Taoka / Taonga are extremely important to Maori and have much more significance than just sentimental value.  The same is true for pious objects, such as a medal or cross worn around the neck, which have particular spiritual significance.

Staff action:

Be aware and respectful of taoka / taonga, and where possible discuss any need to handle these with the patient and the whanau / family.

Support this by:

  • Where possible, securely taping the taoka to the body of the patient rather than removing it
  • If risk is involved, obtaining the patient’s consent before removing the taoka and where possible have the patient or whanau / family remove it
  • Give the whanau / family the option of caring for the taoka and if it is to be stored give full details of how and where this will occur

Body parts, tissue and substances (removal, retention, return or disposal)

Regardless of how minor the body part, tissues or substances is perceived to be an informed discussion should occur about the options available.

Staff action:

There should be a full and clear explanation about options available for all tissue (e.g. nail clippings, hair, blood, tissue removed during surgery)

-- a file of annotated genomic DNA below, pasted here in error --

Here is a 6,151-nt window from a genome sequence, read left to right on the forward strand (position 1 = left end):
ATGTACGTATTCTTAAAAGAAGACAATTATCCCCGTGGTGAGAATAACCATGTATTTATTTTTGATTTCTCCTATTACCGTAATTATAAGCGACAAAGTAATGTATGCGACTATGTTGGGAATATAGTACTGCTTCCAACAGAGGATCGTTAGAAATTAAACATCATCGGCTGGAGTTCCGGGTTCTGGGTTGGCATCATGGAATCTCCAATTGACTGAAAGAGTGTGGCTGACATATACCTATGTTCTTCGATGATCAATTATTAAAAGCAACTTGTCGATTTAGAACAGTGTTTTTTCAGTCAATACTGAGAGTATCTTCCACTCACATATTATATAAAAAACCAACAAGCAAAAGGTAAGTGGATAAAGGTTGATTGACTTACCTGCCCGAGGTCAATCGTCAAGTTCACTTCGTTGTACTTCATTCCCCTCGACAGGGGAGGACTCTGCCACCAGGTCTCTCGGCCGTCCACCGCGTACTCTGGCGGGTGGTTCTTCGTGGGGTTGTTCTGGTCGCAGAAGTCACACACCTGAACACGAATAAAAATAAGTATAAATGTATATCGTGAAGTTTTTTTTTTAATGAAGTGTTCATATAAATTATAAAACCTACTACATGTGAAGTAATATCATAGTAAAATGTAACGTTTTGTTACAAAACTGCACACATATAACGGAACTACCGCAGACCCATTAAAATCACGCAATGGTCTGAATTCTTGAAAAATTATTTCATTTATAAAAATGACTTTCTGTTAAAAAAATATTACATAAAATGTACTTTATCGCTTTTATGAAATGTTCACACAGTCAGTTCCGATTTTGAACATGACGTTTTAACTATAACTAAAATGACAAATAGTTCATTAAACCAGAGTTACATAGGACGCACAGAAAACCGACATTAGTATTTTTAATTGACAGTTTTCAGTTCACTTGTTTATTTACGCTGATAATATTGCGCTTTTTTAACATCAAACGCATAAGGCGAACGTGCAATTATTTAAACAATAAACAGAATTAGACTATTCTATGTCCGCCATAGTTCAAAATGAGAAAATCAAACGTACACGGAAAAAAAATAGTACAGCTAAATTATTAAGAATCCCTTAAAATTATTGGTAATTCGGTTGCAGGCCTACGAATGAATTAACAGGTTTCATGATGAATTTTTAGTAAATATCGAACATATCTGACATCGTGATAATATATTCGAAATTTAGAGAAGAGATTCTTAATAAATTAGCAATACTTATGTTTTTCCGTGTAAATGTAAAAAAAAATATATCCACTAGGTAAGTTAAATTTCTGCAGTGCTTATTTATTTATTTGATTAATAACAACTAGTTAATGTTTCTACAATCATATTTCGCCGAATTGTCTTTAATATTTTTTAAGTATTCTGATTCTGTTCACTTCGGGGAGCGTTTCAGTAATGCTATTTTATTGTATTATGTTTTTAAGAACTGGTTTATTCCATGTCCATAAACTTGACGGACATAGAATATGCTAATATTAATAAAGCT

Support this by:

  • Offering appropriate support to the family e.g. cultural advisor or pastoral worker
  • Returning the body part, tissue or substance in a way that is consistent with tikaka (best practice) and Mercy Hospital policy
  • Disposing of tissue and body part in an appropriate way if the patient and whanau family do not want it returned or retained.
  • Documenting carefully the patient and whanau / family decision in relation to all body parts, tissue and substances.

Pending and following death

Family / whanau should be notified immediately, and supported and involved at all time, when the death of a patient is expected or has occurred.

Staff action:

Be guided by the whanau/ family on the cultural and spiritual practice appropriate for them at this time.

Support this by:

  • Including whanau / family and involving them at all times especially in relation to appropriate support people e.g. chaplain, pastoral team, cultural advisor.
  • Making every effort to have a single room available and only taking food and drink into the room after consultation with whanau / family
  • Allowing time for the whanau / family to grieve and exercise their beliefs before moving the deceased and before any post-mortem.
  • After death a bowl of water is placed outside the room for whanau / family to sprinkle themselves prior to entry and on exit, which is a symbolic way of keeping the world of living and the dead separate.
  • Most patients who die at Mercy Hospital will require a post-mortem and the implications of this need to be outlined to the whanau / family
  • Handling the deceased discreetly, feet-first along the predetermined pathway, using designated lifts and avoiding public areas.
  • Ensure the room and equipment is blessed before being reused.